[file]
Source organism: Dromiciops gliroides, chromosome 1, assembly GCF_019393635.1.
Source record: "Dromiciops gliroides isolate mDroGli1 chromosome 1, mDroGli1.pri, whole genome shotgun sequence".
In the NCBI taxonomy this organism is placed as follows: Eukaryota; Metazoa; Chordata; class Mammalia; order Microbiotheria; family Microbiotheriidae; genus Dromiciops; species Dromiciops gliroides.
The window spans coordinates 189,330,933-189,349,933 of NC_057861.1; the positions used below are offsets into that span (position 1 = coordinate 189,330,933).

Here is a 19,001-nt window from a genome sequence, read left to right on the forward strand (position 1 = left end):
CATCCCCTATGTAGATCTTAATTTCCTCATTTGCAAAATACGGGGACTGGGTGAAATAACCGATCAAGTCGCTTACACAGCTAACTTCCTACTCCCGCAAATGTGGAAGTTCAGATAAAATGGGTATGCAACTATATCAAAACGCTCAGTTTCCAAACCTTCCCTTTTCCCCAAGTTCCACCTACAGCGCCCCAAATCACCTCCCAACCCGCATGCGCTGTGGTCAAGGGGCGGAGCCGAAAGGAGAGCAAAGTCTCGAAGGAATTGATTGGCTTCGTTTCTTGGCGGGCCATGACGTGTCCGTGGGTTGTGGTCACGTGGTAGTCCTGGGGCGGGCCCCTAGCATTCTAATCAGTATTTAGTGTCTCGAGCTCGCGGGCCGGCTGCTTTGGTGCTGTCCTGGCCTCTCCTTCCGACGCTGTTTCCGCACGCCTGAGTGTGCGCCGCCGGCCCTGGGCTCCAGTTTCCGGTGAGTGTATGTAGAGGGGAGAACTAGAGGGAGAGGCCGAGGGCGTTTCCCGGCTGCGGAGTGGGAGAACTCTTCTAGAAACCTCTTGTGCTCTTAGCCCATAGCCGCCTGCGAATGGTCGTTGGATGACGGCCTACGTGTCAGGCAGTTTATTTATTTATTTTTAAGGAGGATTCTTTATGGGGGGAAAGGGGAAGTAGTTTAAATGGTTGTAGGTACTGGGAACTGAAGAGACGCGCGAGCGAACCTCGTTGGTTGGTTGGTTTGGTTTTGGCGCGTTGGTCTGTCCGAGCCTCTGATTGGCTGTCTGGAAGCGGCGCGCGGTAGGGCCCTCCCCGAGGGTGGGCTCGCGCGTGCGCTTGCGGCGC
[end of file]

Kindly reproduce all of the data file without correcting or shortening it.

Source organism: Dromiciops gliroides, chromosome 1, assembly GCF_019393635.1.
Source record: "Dromiciops gliroides isolate mDroGli1 chromosome 1, mDroGli1.pri, whole genome shotgun sequence".
In the NCBI taxonomy this organism is placed as follows: Eukaryota; Metazoa; Chordata; class Mammalia; order Microbiotheria; family Microbiotheriidae; genus Dromiciops; species Dromiciops gliroides.
The window spans coordinates 189,330,933-189,349,933 of NC_057861.1; the positions used below are offsets into that span (position 1 = coordinate 189,330,933).

Here is a 19,001-nt window from a genome sequence, read left to right on the forward strand (position 1 = left end):
CATCCCCTATGTAGATCTTAATTTCCTCATTTGCAAAATACGGGGACTGGGTGAAATAACCGATCAAGTCGCTTACACAGCTAACTTCCTACTCCCGCAAATGTGGAAGTTCAGATAAAATGGGTATGCAACTATATCAAAACGCTCAGTTTCCAAACCTTCCCTTTTCCCCAAGTTCCACCTACAGCGCCCCAAATCACCTCCCAACCCGCATGCGCTGTGGTCAAGGGGCGGAGCCGAAAGGAGAGCAAAGTCTCGAAGGAATTGATTGGCTTCGTTTCTTGGCGGGCCATGACGTGTCCGTGGGTTGTGGTCACGTGGTAGTCCTGGGGCGGGCCCCTAGCATTCTAATCAGTATTTAGTGTCTCGAGCTCGCGGGCCGGCTGCTTTGGTGCTGTCCTGGCCTCTCCTTCCGACGCTGTTTCCGCACGCCTGAGTGTGCGCCGCCGGCCCTGGGCTCCAGTTTCCGGTGAGTGTATGTAGAGGGGAGAACTAGAGGGAGAGGCCGAGGGCGTTTCCCGGCTGCGGAGTGGGAGAACTCTTCTAGAAACCTCTTGTGCTCTTAGCCCATAGCCGCCTGCGAATGGTCGTTGGATGACGGCCTACGTGTCAGGCAGTTTATTTATTTATTTTTAAGGAGGATTCTTTATGGGGGGAAAGGGGAAGTAGTTTAAATGGTTGTAGGTACTGGGAACTGAAGAGACGCGCGAGCGAACCTCGTTGGTTGGTTGGTTTGGTTTTGGCGCGTTGGTCTGTCCGAGCCTCTGATTGGCTGTCTGGAAGCGGCGCGCGGTAGGGCCCTCCCCGAGGGTGGGCTCGCGCGTGCGCTTGCGGCGC